VMware VCSP Customers Seeing 10x or More Cost Increases Under Broadcom

VMware VSphere Client With NVIDIA BlueField 2 DPU And ESXi 8.0 Host New VM UPT Activated Post Driver
VMware VSphere Client With NVIDIA BlueField 2 DPU And ESXi 8.0 Host New VM UPT Activated Post Driver

Since we have been tracking the changes in Broadcom’s VMware regime, something that has come to light recently is a sizable number of customers are seeing enormous price increases. Particularly impacted are the smaller managed service providers (MSPs) that service the small and medium business industry. When we say 10x, these are not the types of 10x cost increases that most companies can come back from.

VMware VCSP Customers Seeing 10x or More Cost Increases Under Broadcom

A year ago, VMware ran a successful program called the VMware Virtual Cloud Service Provider (VCSP) program. This was a program where smaller MSPs could get access to VMware products at rates appropriate for resale. Many of these MSPs that service small businesses like doctor’s offices, retail, and hot dog stands (just one example) would have annual VMware bills in the tens of thousands of dollars a year range. The model was to run on-prem and often colocated VMware systems. Often, since the small businesses did not need large servers, the on-site servers would be things like the Xeon E series with well under 32 cores/ socket, which is the target for many VMware shops. A MSP could have 50 customers, but perhaps only 500-600 cores being managed by VMware.

To give some sense, with discounts, that theoretical MSP might spend $50-70K per year in VMware licensing. Under the new VCSP program terms brought to previous customers, the new minimum level seems to be 3500 cores. We have seen this figure on Reddit as well as heard from a number of STH readers, and that 3500 core minimum appears to be a constant.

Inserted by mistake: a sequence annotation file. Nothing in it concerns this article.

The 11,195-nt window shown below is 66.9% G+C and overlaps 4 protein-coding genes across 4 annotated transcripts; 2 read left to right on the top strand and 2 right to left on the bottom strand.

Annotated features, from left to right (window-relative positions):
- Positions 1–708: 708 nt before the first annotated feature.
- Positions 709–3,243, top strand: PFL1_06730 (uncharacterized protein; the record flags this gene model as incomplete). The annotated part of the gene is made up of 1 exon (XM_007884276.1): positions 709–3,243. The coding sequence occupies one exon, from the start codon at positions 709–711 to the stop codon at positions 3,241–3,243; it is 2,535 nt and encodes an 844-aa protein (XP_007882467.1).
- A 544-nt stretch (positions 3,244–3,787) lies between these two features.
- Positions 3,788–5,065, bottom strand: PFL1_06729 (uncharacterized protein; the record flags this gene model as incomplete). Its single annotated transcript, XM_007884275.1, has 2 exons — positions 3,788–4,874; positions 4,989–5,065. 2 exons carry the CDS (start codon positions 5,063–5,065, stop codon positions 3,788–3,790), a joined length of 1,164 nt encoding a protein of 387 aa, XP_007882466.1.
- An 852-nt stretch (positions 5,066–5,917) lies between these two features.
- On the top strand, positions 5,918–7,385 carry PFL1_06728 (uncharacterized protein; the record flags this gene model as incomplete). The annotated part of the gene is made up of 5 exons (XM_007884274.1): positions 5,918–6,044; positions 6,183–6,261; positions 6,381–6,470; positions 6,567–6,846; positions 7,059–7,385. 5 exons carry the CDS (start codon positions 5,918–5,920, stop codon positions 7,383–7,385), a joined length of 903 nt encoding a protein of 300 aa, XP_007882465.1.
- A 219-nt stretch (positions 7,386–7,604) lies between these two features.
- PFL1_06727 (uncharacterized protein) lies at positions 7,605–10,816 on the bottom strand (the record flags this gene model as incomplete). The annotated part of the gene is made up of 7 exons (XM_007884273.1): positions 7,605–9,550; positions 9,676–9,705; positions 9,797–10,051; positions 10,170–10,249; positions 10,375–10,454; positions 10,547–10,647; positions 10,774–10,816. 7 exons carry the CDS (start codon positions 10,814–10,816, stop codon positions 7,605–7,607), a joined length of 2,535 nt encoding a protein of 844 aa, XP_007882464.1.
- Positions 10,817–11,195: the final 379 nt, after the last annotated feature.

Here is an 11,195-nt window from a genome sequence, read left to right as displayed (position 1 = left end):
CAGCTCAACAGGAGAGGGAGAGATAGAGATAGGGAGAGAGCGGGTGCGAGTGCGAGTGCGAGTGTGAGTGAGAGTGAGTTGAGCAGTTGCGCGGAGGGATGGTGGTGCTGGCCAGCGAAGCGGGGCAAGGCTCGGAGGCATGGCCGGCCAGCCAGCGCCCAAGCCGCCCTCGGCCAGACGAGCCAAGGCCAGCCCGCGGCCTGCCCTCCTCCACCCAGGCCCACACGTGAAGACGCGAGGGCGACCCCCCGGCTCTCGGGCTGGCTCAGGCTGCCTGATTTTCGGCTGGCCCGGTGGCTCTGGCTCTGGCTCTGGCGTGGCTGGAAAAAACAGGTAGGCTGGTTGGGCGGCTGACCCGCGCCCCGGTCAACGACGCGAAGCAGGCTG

As a result, we have heard stories of that 3500 minimum costing $650K+ cost after discounts. For those spending $60K per year (taking the midpoint) for a few hundred licensed cores, the prospect of being put into a program that would cost 10x is untenable. They do not have the revenue nor ability to charge for that kind of price increase, especially this rapidly.

Make no mistake, this is a gutting change to MSPs that relied on VMware. As a result, we are bringing this not just to our readers but also to our YouTube audience in the above video.

Final Words

We know many STH readers run MSPs that rely on VMware. From a business perspective, Broadcom is following its standard Broadcom-Avago playbook, increasing prices and focusing on its largest customers. It can do that because it is expensive to switch for those larger customers. For smaller customers, it is not a matter of if they will switch. For most, it will be required to survive.

Something we are encouraging is that our STH readers and viewers who are impacted by this share their experiences. This is the Chicxulub impactor moment for many MSPs, and it is tough to do that alone.


  1. This is definitely Broadcom SOP; though I’m a bit puzzled as to why they aren’t trying to have it both ways: unlike with hardware(say what happend to PLX PCie switch chips when they went from something you’d find on mid-high end gamer motherboards to more or less server only after Broadcom took over); there’s a lot of room to write software licenses differently for different people in order to do some price discrimination.

    Broadcom is obviously only really interested in the heavily locked in or highly change-averse large customers who will just suck it up and pay more; but those seem like the sort of customers who are sufficiently heavily locked in and change averse that they are going to be somewhat reluctant to move workloads to the little MSPs getting crushed here. Wouldn’t it be basically free money for them to continue to sell to these small MSPs(presumably with some sort of gotcha that prevents them from effectively taking on the large customers being squeezed; and with more or less zero money being put into support) alongside the plan to squeeze the large customers?